Moreover, in Western Europe immigrants can navigate the crisis through a combination of decent levels of unemployment benefits and excellent access to healthcare, none of which are decent in Romania. In addition, tens of thousands of immigrant families have children who were either born in their destination countries or have gone to school there.
For these children, the Romanian language is the language they speak at home with their parents and siblings, perhaps in dialect, rather than the language of most of their daily activities. With no exposure to the Romanian school system, where standard Romanian is taught, these children would most likely run into difficulties at school if they were to be taken “back” to the Romanian education system.
In contrast, while socially rewarding, village life in Romania offers little hope. During the past decade, the typical interaction between labour migrants and their home communities would take place in August and late December, when villages and small come back to life as migrants fill local pubs, work on their large houses and parade their newish cars.
Returning to the same place in mid November or early February is a different affair. As Tabara Marin, a sacked truck driver who spent five months on unemployment in Spain commented wryly, “Me and my wife lived in a cramped tenement in Almeria (Spain), working crazy hours and so on; then we both lost our jobs and found nothing, no matter how hard we tried. We thought we would weather the hard times by cashing in our benefits and living back in our native village. However, I almost became suicidal after a month of braving the deep mud in the street and living in a place where the average age is around seventy and the best available job is farm work for a local thug that pays six euros a day. Therefore, we are going back to Spain. At least there we can hope that the crisis will pass and we will get a job; whereas here, even if boom times come back, the jobs pay nothing, the local hospital looks like a death camp and the school is falling apart.”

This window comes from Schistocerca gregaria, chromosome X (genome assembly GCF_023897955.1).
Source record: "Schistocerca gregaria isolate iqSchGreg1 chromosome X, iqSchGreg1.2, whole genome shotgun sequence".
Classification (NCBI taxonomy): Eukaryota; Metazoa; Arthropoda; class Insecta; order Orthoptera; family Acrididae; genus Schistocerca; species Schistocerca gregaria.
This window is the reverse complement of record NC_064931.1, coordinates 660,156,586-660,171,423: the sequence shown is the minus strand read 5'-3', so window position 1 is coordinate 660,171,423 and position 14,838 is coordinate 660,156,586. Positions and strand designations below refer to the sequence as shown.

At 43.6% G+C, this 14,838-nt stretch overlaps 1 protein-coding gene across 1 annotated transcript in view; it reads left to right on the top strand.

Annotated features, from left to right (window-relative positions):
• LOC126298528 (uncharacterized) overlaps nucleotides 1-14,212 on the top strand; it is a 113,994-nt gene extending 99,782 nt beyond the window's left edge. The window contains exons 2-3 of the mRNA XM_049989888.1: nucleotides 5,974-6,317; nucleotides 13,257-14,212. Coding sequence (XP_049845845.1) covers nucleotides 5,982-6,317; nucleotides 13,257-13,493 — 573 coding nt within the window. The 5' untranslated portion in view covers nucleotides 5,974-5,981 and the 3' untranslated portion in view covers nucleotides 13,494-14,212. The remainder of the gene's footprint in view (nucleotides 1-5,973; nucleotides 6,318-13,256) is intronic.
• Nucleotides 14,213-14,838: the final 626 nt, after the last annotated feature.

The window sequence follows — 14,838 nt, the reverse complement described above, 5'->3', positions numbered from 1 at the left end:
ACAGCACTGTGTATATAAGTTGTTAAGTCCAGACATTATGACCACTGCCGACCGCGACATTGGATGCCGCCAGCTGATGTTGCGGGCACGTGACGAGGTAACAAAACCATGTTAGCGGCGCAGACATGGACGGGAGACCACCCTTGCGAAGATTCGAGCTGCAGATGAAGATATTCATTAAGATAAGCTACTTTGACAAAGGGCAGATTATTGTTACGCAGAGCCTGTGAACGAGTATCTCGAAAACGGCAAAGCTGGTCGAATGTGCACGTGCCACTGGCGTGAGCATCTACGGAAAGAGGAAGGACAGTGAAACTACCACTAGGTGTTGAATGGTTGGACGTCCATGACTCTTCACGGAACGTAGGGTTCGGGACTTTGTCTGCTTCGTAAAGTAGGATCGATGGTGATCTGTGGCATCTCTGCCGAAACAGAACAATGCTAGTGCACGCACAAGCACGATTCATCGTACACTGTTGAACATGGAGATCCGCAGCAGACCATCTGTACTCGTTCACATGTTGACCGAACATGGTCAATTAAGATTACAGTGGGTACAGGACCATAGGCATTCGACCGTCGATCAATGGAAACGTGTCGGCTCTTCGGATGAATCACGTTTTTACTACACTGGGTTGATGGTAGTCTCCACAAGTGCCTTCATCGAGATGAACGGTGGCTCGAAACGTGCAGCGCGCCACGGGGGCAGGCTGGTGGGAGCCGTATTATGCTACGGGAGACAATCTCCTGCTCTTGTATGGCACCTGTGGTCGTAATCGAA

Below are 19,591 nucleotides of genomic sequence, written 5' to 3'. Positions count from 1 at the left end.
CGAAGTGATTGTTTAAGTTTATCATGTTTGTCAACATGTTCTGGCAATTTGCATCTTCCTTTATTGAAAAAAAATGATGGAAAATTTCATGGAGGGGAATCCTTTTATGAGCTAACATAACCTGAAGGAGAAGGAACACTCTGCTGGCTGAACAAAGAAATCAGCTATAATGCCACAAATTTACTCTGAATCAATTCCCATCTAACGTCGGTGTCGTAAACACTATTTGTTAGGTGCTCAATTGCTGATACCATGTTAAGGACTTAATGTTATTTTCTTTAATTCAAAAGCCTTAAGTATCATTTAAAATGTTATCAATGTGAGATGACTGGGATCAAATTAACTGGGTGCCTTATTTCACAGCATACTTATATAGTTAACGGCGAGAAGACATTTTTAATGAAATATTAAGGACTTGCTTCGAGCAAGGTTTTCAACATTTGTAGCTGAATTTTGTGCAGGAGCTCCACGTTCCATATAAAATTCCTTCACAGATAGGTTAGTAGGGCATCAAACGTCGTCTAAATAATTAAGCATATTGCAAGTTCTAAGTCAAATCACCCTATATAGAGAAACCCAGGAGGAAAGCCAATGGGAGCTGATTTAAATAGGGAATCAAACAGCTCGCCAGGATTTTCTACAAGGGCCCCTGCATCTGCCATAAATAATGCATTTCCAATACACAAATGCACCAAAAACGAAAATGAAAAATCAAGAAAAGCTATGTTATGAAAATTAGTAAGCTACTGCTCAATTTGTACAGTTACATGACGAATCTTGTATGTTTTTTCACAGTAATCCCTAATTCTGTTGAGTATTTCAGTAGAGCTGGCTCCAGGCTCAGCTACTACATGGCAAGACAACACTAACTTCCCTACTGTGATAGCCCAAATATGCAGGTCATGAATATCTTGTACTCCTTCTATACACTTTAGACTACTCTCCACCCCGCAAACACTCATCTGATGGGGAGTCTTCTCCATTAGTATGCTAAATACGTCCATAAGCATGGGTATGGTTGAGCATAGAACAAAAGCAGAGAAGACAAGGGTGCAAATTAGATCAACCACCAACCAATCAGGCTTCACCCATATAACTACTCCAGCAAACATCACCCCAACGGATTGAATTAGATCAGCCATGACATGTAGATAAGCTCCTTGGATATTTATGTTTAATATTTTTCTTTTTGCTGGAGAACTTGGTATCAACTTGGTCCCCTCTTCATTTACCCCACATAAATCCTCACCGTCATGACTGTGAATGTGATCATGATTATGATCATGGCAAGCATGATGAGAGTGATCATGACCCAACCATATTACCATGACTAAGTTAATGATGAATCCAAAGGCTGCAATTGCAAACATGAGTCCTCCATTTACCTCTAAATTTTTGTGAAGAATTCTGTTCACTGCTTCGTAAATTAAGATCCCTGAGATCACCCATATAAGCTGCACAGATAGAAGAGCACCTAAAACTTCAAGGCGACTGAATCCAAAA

Since the beginning of Romania’s economic modernisation in the 19th century, industry and services could count on a large reserve army of cheap labour in the villages. This was especially the case during Romania’s experience with (neo)Stalinist economic development, when even breakneck growth in industry left almost half of the population in the countryside.
During the past ten years, the southern European and Irish real estate booms benefited from the influx of almost two million young Romanians, most coming from villages but willing to work for low wages and equipped with at least ten years of education and some exposure to vocational training skills. Now the real estate bubble has burst and their home country offers them little beyond very low wages and a systemic dismantlement of workers’ rights. The most dynamic of Romania’s rural youth face a long and disheartening slog towards even more uncertainty and precariousness.
As Nicu Pop puts it, with a sarcastic smile, “After the jobs and the unemployment benefits run out for people like us and after our savings run out, we will have no choice but go home, without illusions, and cultivate the land, like our grandparents. It’s not really what we had in mind all these years but at least we will eat organic tomatoes and eat meat without chemicals, like only the wealthy people in Madrid can.”